Pegasus Specialty Vehicles, Hyperion say new hydrogen fuel-cell school bus in development will overcome previous barriers to market entry
Hydrogen is the most abundant molecule on earth. In a fuel cell, it can power an electric motor with zero emissions. But Hydrogen has thus far not been considered a popular option for zero-emissions school buses, and the companies Hyperion and Pegasus Specialty Vehicles are hoping to change that perspective.
As Hyperion CEO Angelo Kafantaris tells it, hydrogen is a way to avoid the pitfalls of battery-electric school buses — including limited range and the finite recharging lifecycles of batteries — at a similar cost.
Hyperion and Pegasus are launching a partnership to produce hydrogen fuel-cell buses with the Zeus Electric Chassis, and they are hoping their joint venture will eventually see hydrogen school buses spreading across Pegasus’s home state of Ohio and then across the country. They aim to finish a prototype this year and begin production in 2024.
Last year, Pegasus opened a factory in Dunkirk, Ohio to manufacture components for diesel, gasoline and electric buses. It plans to add chassis and drive trains for hydrogen buses to the mix. Hydrogen “is just one part of it, but it’s going to be a big part, we feel,” said Pegasus President Brian Barrington.
Hyperion is a California- and Ohio-based company that makes hydrogen fuel cells and hydrogen storage while developing more efficient hydrogen delivery and storage technologies that increase vehicles’ range, explained Kafantaris. It also produced the prototype XP-1 hydrogen fuel-cell hypercar that can get 1,000 mpg-e and can go zero to 60 mph in 2.25 seconds.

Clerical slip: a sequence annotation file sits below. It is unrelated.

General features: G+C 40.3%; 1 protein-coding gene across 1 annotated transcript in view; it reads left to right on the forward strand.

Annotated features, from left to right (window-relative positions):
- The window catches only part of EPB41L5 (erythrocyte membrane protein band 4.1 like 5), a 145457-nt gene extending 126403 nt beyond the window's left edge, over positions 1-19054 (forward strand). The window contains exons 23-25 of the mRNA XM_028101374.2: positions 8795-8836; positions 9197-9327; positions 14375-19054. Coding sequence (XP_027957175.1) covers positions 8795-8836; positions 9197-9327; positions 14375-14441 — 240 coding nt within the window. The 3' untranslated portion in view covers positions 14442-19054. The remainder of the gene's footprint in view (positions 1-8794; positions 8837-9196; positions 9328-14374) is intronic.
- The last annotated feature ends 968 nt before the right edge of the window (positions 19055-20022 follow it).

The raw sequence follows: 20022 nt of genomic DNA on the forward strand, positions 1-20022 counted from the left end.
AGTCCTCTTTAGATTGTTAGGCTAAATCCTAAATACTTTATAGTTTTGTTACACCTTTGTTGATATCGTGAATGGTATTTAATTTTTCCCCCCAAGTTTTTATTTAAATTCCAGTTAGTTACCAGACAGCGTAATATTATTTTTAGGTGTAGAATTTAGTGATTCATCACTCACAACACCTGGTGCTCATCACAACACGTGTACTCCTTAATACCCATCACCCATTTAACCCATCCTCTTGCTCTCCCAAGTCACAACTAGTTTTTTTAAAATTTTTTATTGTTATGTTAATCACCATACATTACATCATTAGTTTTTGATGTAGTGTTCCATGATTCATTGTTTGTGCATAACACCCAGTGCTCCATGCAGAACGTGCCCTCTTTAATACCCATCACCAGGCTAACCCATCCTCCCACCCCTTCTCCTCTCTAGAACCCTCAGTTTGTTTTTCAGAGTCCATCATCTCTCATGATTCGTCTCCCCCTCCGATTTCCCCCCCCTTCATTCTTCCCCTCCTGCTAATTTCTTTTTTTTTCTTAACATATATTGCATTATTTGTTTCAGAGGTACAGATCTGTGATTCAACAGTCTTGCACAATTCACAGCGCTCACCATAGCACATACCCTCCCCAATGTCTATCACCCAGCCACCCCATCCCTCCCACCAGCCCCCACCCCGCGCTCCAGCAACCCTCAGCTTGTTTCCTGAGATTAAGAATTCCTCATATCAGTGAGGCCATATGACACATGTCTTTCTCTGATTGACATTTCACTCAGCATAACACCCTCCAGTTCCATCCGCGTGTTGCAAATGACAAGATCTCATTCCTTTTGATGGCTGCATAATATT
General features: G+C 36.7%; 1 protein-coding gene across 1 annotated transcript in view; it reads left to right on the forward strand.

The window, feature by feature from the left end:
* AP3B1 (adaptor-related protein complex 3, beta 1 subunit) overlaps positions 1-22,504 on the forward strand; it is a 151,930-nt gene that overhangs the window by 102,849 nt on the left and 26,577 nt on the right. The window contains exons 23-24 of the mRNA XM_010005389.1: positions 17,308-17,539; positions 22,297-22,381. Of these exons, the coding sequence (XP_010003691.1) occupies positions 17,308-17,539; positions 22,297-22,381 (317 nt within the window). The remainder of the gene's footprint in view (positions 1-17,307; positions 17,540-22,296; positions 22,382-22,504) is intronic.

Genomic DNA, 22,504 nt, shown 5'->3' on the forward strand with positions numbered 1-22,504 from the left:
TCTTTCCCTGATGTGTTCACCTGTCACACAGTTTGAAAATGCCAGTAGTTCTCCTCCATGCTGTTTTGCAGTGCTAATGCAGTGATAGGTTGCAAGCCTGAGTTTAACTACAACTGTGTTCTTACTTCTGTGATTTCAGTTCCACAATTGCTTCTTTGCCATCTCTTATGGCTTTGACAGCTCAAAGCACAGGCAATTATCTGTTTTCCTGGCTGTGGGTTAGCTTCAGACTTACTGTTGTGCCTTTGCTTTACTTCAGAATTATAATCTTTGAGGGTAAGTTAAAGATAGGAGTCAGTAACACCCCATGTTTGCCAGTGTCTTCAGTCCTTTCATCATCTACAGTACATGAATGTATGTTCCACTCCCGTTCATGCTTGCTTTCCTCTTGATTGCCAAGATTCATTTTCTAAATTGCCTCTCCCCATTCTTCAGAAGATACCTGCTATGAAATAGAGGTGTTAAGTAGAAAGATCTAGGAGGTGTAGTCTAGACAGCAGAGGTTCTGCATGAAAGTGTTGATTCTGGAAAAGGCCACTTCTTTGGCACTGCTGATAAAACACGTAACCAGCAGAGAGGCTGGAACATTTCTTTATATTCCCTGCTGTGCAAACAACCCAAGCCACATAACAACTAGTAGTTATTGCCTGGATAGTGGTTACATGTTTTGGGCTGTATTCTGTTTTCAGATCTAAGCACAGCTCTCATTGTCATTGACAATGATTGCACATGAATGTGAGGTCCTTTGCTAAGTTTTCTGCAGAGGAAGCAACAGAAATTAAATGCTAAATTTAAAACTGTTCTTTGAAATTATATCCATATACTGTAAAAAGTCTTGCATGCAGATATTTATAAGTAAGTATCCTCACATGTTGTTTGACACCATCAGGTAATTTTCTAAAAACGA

Barrington said he became fascinated with the concept of hydrogen fuel cells after realizing the shortcomings in battery-electric buses, including batteries not working well in severe heat or cold, and concerns about long-term battery life.
“Batteries are built to be used sparingly over time When you use them top to bottom, they go bad very quickly,” said Kafantaris. “A tertiary issue comes when folks want to have a fleet of battery-electric, and you need more buses in your fleet. Now you need more power to power the buses…and a substation needs to be installed…That takes a lot of time waiting on the utility. It can take two years or more. When you calculate having to upgrade your refueling grid plus time delays, hydrogen makes more sense.”
Barrington said that while battery-electric buses may be ideal for daily school bus routes, especially in urban areas, field trips and far-flung rural routes can be challenging or impossible, especially when they only have a 120-mile range under the most optimum operating conditions.
“If you start climbing mountains, if you start getting into more rural areas, if the school in Dayton has to go to Cleveland for a basketball tournament over the weekend, you can’t do that with [battery] electric vehicles,” Barrington said.
But a hydrogen-fuel-cell bus could achieve a range of 500 miles or more on one tank, with the fuel cell lasting over 10 years, Kafantaris said.
Elusive Yet Everywhere